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So far I've only seen tutorials for postmessage where one window sends a single kind of message, and the other window interprets the message in only a single way.

What if I want to have many different kinds of interactions between windows, can postmessage handle that?

Is that going against the grain of what postmessage is supposed to do?

For example, what if I wanted to be able to send custom callbacks back and forth, etc?

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Not sure what you mean; you're free to examine a received message and conditionally invoke different code, etc, so ... –  Pointy Dec 12 '11 at 19:57
    
It's jsut that so far, I haven't seen any example's of that, and from what I've read, postmessage can't send objects or anything, which means that i'd have to dissect the string...just doesn't seem very clean. –  johnnietheblack Dec 12 '11 at 20:00

2 Answers 2

up vote 29 down vote accepted

There are a couple of ways to pass a multi-part message on to a postMessage handler. The first (and less "clean" way) is to use a delimiter character, then pass your data through a string.

Let's say we wanted to pass a user ID, an action, and the users name. The string would look like this:

54|do_logout|chris

Within the postMessage handler, the passed data can be split (docs) on the | character, then each segment of the message can be used as needed.

Another route, instead of manually creating/splitting a string, is to use JSON (docs) to convert an object into a string on one side, and use JSON to convert back to an object in the handler.

var pass_data = {
    'name':'Chris',
    'id':54,
    'action':'do_logout'
};
target_window.postMessage(JSON.stringify(pass_data), "http://www.example.net");

... then in the handler:

function (event) {
    var pass_data = JSON.parse(event.data);
}

Be sure to test, though, as the JSON object is not provided on all user agents, especially older ones. There are many (many, many) third-party libraries out there to shim JSON support, so don't let the lack of complete adoption scare you away - JSON is definitely a safe "moving forward" standard.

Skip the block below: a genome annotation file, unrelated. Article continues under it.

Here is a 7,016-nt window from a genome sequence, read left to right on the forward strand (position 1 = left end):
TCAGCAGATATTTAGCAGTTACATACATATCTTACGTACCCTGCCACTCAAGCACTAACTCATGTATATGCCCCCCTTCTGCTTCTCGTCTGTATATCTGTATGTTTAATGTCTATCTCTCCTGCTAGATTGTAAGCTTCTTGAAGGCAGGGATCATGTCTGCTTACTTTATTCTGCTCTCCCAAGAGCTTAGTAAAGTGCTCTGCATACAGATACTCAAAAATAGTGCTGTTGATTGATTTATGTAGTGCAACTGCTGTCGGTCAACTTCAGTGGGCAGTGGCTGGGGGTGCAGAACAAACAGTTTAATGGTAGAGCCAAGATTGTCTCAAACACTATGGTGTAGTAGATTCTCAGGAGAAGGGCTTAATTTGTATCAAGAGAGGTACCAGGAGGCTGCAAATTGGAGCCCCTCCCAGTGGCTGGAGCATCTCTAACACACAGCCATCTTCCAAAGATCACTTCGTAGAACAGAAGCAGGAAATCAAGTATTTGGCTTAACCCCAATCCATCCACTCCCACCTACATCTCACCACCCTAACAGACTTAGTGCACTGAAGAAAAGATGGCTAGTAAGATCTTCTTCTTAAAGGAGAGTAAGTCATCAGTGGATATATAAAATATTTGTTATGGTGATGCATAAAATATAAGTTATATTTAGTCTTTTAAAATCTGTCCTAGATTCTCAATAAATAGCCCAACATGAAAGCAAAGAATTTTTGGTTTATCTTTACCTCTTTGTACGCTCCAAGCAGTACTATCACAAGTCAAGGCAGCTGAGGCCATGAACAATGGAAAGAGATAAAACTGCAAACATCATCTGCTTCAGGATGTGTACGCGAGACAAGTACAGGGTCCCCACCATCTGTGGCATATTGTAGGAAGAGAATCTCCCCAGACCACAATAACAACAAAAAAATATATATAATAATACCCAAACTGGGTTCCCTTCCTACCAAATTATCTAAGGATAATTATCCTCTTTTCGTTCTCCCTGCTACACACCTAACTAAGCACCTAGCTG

Wouldn't it be nicer if we could just pass that object straightaway? Well, staring in Firefox 6 (source), the data you pass to a postmessage handler may be an object. The object will be serialized, so there are some concerns on that front, but:

var pass_data = {
    'name':'Chris',
    'id':54,
    'action':'do_logout'
};
target_window.postMessage(pass_data, "http://www.example.net");

A little nicer, eh? Unfortunately, current versions of IE will only deal with strings. I was not able to find any discussion on future plans regarding postMessage for IE 10. Further, there is a known bug in IE 8/9 which breaks postMessage for anything other than frames. (source).

Getting in to a specific aspect of your question - callbacks. Unless you're able to pass the callback by function name, there isn't a way to pass a function; no anonymous functions for you. This is related to the way the data is actually passed on to the handler. In practice, there "is not" support for objects as data, behind the scenes the browser is turning your passed object into a string (serialization).

All that said, then, you should understand that passing an object is exactly the same as using JSON to stringify an object before passing, only in the former case the browser is doing its own serialization (and subsequent unserialization), whereas with the latter route it is up to you to serialize/unserialize.

The take-away points here:

  • postMessage still has limited cross-browser support
  • The trend for newer versions of standards-compliant browsers is to allow passage of objects in addition to strings
  • The passed object will be serialized, so no function references allowed
  • The widest support "in the wild" is for string-only data, which means you'll have to stick with strings and "pack" your data as demonstrated above if you want to support a wide variety of user agents
  • Internet Explorer will ruin every plan you ever make (including family holidays)

Documentation and References

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2  
Great answer! Wish I would +10 for the family holidays comment –  johnnietheblack Dec 12 '11 at 20:05
1  
You can always perform JSON encode and decode on either side of the message. –  Pointy Dec 12 '11 at 20:08
1  
Even with JSON serialization, you cannot pass function references (which I believe the OP was after) since they can't be serialized. This is the case both if you JSON encode the object (for IE) or just pass the object (for Firefox >6). If you try to pass a function in Firefox, you get the error Error: The object could not be cloned. :( Too bad, but maybe this is safer. –  Chris Dec 12 '11 at 20:15
    
@Pointy Good note about JSON, edited to include –  Chris Dec 12 '11 at 20:34
1  
Excellent, detailed response. Two thumbs up! –  Hatchmaster Aug 16 '12 at 7:53

One pretty easy way to trigger callbacks without passing any actual code would be:

Target

var callbacks = {
  myCallback: function() { doSomething(); }
};
window.addEventListener('message', function (ev) {
  // origin checking etc
  callbacks[ev.data]();
}, false);

Source

target.postMessage('myCallback', 'http://www.example.com');
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